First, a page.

The discussion on Nationalisation revealed disappointment and even a certain disillusionment over its results. Mr. E. Roberts said: “Men employed by the British Railways are becoming disgusted with Nationalisation. Unless we can get better representation hundreds of thousands of those at present voting Labour will not do so at the next election.” Because the delegates did not realise that Nationalisation is not in the interest of the working class they dealt with effects not causes; such as the large salaries of those at the top, bureaucratic maladministration and the necessity of workers’ representatives on the various boards.

 Mr. Morrison once again proved himself an arch opportunist. In the discussion on that vague platitudinous document, “Labour and the New Society,” he was even more platitudinous and vague. On any concrete issues on which the Labour Party will fight the next election he said little or nothing. He contended that the time for making decisions is when the election manifesto is drawn up. On the question of further Nationalisation he side-stepped the issue with the formula that sugar, cement, and insurance were still eligible for consideration.

 Mr. Bevan made some wild oratorical cavalry charges and scattered imaginary foes. On the question of Nationalisation he said, “Of course everything is not all right.” He asserted that “a miasma of private enterprise was surrounding the public sector everywhere.” “World Capitalism had broken down,” he assured the delegates, although he admitted that “this is not a Socialist country.” He also forgot to add that a part of this broken-down, world Capitalism was supplying Britain with Marshall Aid. He even told them that he was opposed to the Schuman Plan because British steelworkers would be at the mercy of Ruhr magnates. Apparently a broken-down Capitalism can still support Ruhr steel magnates. Mr. Attlee also indulged in a number of vague idealistic utterances after the manner of a punch-drunk parson. On one thing the executive was emphatic. That is that the workers must work harder and harder.

 One thing the conference clearly revealed was that the Labour Party has lost its initial advantage over the Tories. In the past. Nationalisation could be presented as something different from private enterprise. It could even be pointed to as a social goal. The Labour Party, having now given the workers the substance of Nationalisation, many workers are beginning to realise they have been chasing a shadow. It is going to become harder and harder for Labour politicians to convince workers that the Labour way of doing things is in essentials different from that of the Tories or Liberals. Just as it is going to become harder for the Labour Party to pose as being different from the traditional parties. A spell of power has been sufficient to exhaust the claims of the Labour Party that it can run Capitalism in a different way. In the arid soil of Capitalist administration the delicate plant of Fabian ideals has withered and died. They themselves have become the gradual and inevitable victims of their own “inevitability of gradualness.”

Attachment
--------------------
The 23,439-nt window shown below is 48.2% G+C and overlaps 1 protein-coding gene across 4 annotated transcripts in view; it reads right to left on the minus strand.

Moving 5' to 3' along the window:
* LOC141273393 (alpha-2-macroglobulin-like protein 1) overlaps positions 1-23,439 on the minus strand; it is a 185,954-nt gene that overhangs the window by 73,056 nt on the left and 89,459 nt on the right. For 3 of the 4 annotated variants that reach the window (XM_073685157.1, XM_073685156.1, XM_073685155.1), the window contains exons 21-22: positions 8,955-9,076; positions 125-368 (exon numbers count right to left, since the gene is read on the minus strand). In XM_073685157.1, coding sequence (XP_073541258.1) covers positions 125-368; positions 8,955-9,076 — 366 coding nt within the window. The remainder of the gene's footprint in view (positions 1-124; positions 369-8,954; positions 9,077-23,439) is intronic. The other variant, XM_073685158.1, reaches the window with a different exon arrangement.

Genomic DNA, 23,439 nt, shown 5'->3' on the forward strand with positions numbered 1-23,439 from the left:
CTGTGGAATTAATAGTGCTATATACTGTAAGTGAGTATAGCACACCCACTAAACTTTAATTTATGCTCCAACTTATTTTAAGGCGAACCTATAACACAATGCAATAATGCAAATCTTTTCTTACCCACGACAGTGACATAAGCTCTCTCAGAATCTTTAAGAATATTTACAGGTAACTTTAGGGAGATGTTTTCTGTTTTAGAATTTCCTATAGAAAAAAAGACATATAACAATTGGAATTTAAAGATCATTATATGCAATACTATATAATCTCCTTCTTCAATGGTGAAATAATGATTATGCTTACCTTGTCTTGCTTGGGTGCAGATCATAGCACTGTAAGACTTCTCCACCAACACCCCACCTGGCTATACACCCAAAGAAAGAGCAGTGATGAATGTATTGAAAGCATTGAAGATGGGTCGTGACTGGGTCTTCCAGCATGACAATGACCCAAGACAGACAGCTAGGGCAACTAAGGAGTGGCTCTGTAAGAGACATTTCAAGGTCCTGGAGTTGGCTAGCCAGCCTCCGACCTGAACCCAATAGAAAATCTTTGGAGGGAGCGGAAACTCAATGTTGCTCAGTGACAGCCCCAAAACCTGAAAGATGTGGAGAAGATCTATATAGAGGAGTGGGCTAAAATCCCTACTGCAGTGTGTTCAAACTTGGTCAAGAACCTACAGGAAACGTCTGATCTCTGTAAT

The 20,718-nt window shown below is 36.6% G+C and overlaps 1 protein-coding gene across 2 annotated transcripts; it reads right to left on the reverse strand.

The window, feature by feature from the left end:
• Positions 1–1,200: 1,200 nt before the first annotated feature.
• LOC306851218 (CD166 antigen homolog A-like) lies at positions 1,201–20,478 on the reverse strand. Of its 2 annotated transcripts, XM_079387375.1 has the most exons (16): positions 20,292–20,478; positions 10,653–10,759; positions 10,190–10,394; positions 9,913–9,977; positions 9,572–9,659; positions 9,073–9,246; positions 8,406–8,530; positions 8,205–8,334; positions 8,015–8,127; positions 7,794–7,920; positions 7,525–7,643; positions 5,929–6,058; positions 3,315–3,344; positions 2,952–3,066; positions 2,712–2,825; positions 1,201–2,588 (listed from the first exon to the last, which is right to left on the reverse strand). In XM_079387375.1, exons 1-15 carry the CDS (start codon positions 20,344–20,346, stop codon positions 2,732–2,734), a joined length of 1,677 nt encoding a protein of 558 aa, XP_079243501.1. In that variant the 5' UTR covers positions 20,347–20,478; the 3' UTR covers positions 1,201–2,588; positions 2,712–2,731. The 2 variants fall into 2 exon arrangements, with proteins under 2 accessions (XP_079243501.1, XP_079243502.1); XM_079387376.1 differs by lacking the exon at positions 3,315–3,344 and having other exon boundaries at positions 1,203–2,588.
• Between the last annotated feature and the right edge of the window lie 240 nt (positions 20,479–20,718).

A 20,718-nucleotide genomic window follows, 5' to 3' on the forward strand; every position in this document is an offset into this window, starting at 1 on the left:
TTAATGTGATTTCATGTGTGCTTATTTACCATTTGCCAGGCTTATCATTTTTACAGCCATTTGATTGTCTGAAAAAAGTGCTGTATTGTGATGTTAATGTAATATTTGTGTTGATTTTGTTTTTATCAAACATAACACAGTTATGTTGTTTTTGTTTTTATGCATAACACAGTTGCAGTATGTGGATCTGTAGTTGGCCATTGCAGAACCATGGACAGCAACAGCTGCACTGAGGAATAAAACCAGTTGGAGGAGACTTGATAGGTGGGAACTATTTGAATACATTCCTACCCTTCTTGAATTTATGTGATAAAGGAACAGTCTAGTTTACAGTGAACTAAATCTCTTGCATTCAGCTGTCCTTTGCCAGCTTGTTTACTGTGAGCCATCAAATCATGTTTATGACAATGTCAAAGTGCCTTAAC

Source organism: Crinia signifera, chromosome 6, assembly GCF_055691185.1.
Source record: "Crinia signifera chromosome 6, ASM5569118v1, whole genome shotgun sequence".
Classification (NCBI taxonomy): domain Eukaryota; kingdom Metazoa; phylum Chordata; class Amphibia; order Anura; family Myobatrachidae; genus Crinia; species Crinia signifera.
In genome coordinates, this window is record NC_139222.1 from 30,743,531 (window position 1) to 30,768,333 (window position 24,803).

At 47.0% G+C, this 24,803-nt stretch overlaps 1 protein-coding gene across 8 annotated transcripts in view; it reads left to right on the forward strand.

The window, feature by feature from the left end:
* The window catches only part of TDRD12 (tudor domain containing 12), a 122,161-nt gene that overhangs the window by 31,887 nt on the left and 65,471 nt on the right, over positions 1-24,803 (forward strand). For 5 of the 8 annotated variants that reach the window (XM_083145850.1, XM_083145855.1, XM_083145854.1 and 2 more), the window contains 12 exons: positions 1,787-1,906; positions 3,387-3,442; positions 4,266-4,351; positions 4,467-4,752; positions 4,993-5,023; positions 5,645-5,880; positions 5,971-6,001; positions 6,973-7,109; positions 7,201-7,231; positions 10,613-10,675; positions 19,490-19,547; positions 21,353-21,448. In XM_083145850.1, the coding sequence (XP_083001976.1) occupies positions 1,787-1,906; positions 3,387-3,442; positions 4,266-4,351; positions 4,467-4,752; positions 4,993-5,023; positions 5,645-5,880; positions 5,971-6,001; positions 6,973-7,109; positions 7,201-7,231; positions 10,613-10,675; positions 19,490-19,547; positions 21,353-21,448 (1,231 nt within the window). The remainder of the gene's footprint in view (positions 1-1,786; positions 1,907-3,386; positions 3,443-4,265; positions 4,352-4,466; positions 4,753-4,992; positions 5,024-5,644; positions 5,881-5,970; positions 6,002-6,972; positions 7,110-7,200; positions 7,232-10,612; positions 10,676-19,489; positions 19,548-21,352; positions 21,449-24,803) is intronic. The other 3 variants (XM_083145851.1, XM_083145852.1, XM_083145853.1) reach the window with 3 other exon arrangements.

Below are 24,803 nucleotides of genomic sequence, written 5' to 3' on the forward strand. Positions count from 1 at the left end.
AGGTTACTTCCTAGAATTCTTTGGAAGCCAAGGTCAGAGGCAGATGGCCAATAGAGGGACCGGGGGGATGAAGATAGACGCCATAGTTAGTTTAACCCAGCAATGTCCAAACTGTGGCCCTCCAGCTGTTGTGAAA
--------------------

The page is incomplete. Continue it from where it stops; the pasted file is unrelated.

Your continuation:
Perhaps Fabian ingenuity and resourcefulness will be applied to making the Labour Party a more highly efficient vote-catching machine. Having lost the advantage of political novelty it will be compelled to enter into the fiercest rivalry with the Tories, by all sorts of expedients, red herrings and vote capturing slogans. More and more will it have to play up to the hopes and prejudices of sections of the working class in order to keep political power.

 We shall have the spectacle of Labour and Tories competing like two second-hand clothes shops on the same side of the street. The political salesmen of both concerns will try to persuade the electors that their shoddy misfits are an adequate covering for the body politic.

One day a politically conscious working class will close them both down and declare their stock to be bankrupt and worthless.

Ted Wilmott

Leave a Reply